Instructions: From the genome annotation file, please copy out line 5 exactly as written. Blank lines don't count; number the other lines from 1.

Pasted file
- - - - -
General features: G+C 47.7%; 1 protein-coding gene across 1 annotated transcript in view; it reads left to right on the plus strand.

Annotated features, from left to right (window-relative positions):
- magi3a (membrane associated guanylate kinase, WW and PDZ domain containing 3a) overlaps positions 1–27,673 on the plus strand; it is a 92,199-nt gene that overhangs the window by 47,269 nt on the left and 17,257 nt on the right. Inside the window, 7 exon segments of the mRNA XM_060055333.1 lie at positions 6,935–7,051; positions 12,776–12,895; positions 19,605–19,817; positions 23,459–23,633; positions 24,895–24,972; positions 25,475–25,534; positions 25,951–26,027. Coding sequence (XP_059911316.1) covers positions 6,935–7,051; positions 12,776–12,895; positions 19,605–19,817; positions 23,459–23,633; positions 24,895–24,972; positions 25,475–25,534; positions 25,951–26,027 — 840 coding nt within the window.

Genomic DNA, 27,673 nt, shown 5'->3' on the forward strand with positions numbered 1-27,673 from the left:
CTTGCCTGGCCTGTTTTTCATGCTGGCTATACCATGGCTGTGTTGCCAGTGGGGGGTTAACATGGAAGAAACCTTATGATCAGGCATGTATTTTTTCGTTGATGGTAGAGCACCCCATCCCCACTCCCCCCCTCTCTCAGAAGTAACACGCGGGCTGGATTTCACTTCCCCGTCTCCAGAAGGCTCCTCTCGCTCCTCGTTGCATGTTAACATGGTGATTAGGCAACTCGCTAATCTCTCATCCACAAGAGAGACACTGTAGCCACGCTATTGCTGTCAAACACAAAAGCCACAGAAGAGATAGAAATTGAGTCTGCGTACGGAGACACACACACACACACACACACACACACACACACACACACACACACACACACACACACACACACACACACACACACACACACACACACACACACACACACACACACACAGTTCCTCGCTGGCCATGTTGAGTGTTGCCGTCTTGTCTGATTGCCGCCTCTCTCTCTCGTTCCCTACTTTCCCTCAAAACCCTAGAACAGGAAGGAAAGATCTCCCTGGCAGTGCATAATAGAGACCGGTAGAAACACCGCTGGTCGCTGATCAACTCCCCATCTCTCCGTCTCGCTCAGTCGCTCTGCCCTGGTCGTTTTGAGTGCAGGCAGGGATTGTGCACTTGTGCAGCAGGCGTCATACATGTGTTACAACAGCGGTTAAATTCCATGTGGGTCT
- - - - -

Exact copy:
CTTGCCTGGCCTGTTTTTCATGCTGGCTATACCATGGCTGTGTTGCCAGTGGGGGGTTAACATGGAAGAAACCTTATGATCAGGCATGTATTTTTTCGTTGATGGTAGAGCACCCCATCCCCACTCCCCCCCTCTCTCAGAAGTAACACGCGGGCTGGATTTCACTTCCCCGTCTCCAGAAGGCTCCTCTCGCTCCTCGTTGCATGTTAACATGGTGATTAGGCAACTCGCTAATCTCTCATCCACAAGAGAGACACTGTAGCCACGCTATTGCTGTCAAACACAAAAGCCACAGAAGAGATAGAAATTGAGTCTGCGTACGGAGACACACACACACACACACACACACACACACACACACACACACACACACACACACACACACACACACACACACACACACACACACACACACACACACACACACACACACAGTTCCTCGCTGGCCATGTTGAGTGTTGCCGTCTTGTCTGATTGCCGCCTCTCTCTCTCGTTCCCTACTTTCCCTCAAAACCCTAGAACAGGAAGGAAAGATCTCCCTGGCAGTGCATAATAGAGACCGGTAGAAACACCGCTGGTCGCTGATCAACTCCCCATCTCTCCGTCTCGCTCAGTCGCTCTGCCCTGGTCGTTTTGAGTGCAGGCAGGGATTGTGCACTTGTGCAGCAGGCGTCATACATGTGTTACAACAGCGGTTAAATTCCATGTGGGTCT